IV. The pituitary oedema is part of a general oedema affecting brain cells among other vital organs but the brain is contained within the skull. The pituitary is perhaps more vulnerable to vascular necrosis being contained within its closed Selal Turcica. This is a compartmental compression syndrome that compromises its blood supply causing infarction, so it may be the only affected but other cerebral areas and cranial nerves have been reported.

V. The use of vasopressin or ergometrine recommended for control of uterine bleeding [8] in the developed countries and, at times, incorrectly used to induce labour in developing countries, plus the endogenous vasopressin or anti-diuretic hormone (ADH) release are also important predisposing factors in the etiology of primary HN causing brain/pituitary oedema and SS.

VI. The quantity of 5% Dextrose solution given during labour and surgery should be mentioned, as it augments the primary dilution HN causing brain cell oedema and/or pituitary oedema that cause SS and its secondary HN. In lethal cases, 6-7l of 5% Dextrose were reported, by a great author and authority on HN [9] with a correct hypothesis of cellular hypoxia-anoxia [9], despite normal arterial oxygen saturation.

VII. The mentioned hypotension “episode” is consistent primary insult of both the TURP syndrome [6] and SS, that is usually but incorrectly attributed to a known type of shock such as hemorrhagic, hypovolemic or septic shocks.

VIII. The quantity and type of fluids used for combating this hypotension “episode” of shock, to induce volume expansion and to correct hypotension are relevant to the pathogenesis of the brain/pituitary oedema. Please compare the quantity of fluid used to correct a hypotension episode with a 1.5l of blood loss.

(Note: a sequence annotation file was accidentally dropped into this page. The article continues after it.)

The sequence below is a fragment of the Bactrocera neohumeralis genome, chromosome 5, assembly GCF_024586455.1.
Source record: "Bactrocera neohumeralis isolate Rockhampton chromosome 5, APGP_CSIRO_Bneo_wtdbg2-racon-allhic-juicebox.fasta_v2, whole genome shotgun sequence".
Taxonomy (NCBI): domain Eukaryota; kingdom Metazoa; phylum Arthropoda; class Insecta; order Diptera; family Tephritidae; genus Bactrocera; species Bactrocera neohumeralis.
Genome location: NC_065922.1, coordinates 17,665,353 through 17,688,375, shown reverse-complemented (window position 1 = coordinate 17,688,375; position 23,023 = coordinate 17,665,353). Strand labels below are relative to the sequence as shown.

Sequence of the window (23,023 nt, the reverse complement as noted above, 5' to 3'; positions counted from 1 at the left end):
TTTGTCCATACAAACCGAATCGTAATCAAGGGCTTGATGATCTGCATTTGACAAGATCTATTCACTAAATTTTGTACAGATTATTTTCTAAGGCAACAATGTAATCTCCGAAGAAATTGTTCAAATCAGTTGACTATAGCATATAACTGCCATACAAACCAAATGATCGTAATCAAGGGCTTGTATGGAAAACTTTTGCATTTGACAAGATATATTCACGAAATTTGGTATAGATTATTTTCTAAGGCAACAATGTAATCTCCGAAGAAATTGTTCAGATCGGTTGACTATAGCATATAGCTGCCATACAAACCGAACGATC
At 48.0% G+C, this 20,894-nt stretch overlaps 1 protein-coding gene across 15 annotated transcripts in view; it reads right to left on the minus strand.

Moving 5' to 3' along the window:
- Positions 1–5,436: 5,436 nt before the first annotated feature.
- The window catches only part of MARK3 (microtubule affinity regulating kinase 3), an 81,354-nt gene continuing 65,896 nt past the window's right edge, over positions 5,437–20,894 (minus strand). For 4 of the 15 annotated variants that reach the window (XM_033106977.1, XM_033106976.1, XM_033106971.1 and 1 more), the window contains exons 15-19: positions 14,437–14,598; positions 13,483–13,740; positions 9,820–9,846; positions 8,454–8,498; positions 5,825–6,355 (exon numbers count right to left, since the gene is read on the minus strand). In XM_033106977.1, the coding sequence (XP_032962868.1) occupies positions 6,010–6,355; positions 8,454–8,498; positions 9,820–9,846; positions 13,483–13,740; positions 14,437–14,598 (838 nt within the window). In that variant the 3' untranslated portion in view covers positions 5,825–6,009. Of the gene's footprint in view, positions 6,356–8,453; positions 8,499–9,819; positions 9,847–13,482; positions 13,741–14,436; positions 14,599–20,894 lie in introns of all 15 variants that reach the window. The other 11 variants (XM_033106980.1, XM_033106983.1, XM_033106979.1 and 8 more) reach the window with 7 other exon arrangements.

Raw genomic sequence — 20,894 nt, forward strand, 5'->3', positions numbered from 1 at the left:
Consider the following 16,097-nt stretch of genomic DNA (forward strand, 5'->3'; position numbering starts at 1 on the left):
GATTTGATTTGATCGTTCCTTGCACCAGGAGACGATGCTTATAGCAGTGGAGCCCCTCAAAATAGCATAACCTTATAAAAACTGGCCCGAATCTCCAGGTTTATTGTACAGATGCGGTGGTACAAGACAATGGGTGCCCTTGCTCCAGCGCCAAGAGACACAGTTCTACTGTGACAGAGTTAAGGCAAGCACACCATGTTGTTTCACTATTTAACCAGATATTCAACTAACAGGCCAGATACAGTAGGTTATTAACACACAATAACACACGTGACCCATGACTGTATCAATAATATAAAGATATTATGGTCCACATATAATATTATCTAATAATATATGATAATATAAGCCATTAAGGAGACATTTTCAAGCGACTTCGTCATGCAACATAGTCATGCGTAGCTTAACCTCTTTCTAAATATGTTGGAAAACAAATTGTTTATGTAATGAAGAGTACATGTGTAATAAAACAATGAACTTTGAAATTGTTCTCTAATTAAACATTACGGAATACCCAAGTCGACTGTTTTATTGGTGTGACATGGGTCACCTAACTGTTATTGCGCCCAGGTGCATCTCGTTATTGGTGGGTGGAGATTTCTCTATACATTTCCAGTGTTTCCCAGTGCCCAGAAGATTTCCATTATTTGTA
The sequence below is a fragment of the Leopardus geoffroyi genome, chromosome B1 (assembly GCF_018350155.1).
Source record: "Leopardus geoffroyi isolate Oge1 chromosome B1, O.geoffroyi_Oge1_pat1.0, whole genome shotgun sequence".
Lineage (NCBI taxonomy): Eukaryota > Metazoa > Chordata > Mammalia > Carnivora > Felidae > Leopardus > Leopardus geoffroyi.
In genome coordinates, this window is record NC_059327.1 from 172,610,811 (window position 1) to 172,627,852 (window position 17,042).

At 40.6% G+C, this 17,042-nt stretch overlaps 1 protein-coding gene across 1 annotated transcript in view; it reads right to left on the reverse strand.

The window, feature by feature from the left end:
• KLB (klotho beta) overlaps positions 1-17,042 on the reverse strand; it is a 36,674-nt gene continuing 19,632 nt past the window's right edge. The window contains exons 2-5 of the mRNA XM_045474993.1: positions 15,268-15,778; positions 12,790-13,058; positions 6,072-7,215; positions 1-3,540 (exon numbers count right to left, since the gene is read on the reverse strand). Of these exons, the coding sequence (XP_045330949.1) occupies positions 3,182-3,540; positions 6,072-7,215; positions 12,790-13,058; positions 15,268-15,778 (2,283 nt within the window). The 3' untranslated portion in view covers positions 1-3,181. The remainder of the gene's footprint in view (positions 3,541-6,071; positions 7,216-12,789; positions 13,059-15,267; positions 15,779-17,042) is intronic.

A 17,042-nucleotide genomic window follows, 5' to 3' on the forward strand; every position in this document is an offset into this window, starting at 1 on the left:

IX. Based on volume and osmotic milieu regulations, therapeutic fluids used in clinical practice are of two types: Sodium-free fluids (type 1) and sodium-based fluids (type 2) that induce volumetric overload (VO) with respect to time (t) of the types; VO1 and VO2, , respectively [1].

X. Such volume/time (VO/) concept is directly responsible yet took years to unravel as it is rarely reported or thought relevant as it conflicts with received wisdom.

XI. The classification and type of HN of both primary and secondary to SS, in relation to clinical and biochemical severity grade, require 2 more grades worse than severe in prognosis to represent cases of “critical” and “close” to death cases [5-12].

XII. The induction rate, period to presentation and correction rate signify time importance.

XIII. Grading of severity should match the HN nadir, clinical presentation and the VO/t gain.

XIV. The timely affirmed serum hypo-osmolality and HN nadir are detectable before therapy only, and relate to severity [1].

XV. The associated high sodium loss in hyperosmolar urine was documented in animal research [13] not in the post-TURP clinical research as bladder irrigation did not allow it. XVI. The hydrocortisone replacement for SS HN covers its mineralocorticoid effect that prevents sodium loss contributing to the hyperosmolar urine.